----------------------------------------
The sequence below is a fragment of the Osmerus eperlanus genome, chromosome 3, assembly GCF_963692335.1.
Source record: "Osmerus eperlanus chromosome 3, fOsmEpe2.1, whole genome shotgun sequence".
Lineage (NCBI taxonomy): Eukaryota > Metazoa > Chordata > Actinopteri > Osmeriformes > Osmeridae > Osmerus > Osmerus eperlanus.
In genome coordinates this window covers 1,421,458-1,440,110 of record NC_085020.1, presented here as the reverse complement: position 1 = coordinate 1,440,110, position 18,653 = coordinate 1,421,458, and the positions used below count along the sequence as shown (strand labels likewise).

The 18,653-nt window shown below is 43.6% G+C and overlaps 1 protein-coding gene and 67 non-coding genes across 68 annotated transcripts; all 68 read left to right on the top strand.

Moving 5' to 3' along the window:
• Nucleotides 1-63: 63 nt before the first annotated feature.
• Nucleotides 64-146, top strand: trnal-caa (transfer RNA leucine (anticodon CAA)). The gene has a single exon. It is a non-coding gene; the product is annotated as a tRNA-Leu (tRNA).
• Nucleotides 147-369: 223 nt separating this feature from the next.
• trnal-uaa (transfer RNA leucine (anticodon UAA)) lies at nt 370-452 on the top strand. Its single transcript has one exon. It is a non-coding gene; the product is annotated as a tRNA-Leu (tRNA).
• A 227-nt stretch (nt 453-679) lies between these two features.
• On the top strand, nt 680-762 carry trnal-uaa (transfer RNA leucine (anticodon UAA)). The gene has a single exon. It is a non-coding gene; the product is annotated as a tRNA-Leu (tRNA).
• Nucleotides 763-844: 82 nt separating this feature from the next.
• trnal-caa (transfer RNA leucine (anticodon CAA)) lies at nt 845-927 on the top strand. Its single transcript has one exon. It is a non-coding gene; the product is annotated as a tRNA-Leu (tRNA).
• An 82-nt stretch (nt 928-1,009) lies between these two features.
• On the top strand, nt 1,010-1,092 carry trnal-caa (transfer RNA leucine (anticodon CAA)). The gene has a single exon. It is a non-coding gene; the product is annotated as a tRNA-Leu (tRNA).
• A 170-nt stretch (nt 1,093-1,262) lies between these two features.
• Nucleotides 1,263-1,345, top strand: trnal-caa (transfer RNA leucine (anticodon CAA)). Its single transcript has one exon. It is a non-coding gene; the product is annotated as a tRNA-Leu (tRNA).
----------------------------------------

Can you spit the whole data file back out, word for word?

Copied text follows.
The sequence below is a fragment of the Osmerus eperlanus genome, chromosome 3, assembly GCF_963692335.1.
Source record: "Osmerus eperlanus chromosome 3, fOsmEpe2.1, whole genome shotgun sequence".
Lineage (NCBI taxonomy): Eukaryota > Metazoa > Chordata > Actinopteri > Osmeriformes > Osmeridae > Osmerus > Osmerus eperlanus.
In genome coordinates this window covers 1,421,458-1,440,110 of record NC_085020.1, presented here as the reverse complement: position 1 = coordinate 1,440,110, position 18,653 = coordinate 1,421,458, and the positions used below count along the sequence as shown (strand labels likewise).

The 18,653-nt window shown below is 43.6% G+C and overlaps 1 protein-coding gene and 67 non-coding genes across 68 annotated transcripts; all 68 read left to right on the top strand.

Moving 5' to 3' along the window:
• Nucleotides 1-63: 63 nt before the first annotated feature.
• Nucleotides 64-146, top strand: trnal-caa (transfer RNA leucine (anticodon CAA)). The gene has a single exon. It is a non-coding gene; the product is annotated as a tRNA-Leu (tRNA).
• Nucleotides 147-369: 223 nt separating this feature from the next.
• trnal-uaa (transfer RNA leucine (anticodon UAA)) lies at nt 370-452 on the top strand. Its single transcript has one exon. It is a non-coding gene; the product is annotated as a tRNA-Leu (tRNA).
• A 227-nt stretch (nt 453-679) lies between these two features.
• On the top strand, nt 680-762 carry trnal-uaa (transfer RNA leucine (anticodon UAA)). The gene has a single exon. It is a non-coding gene; the product is annotated as a tRNA-Leu (tRNA).
• Nucleotides 763-844: 82 nt separating this feature from the next.
• trnal-caa (transfer RNA leucine (anticodon CAA)) lies at nt 845-927 on the top strand. Its single transcript has one exon. It is a non-coding gene; the product is annotated as a tRNA-Leu (tRNA).
• An 82-nt stretch (nt 928-1,009) lies between these two features.
• On the top strand, nt 1,010-1,092 carry trnal-caa (transfer RNA leucine (anticodon CAA)). The gene has a single exon. It is a non-coding gene; the product is annotated as a tRNA-Leu (tRNA).
• A 170-nt stretch (nt 1,093-1,262) lies between these two features.
• Nucleotides 1,263-1,345, top strand: trnal-caa (transfer RNA leucine (anticodon CAA)). Its single transcript has one exon. It is a non-coding gene; the product is annotated as a tRNA-Leu (tRNA).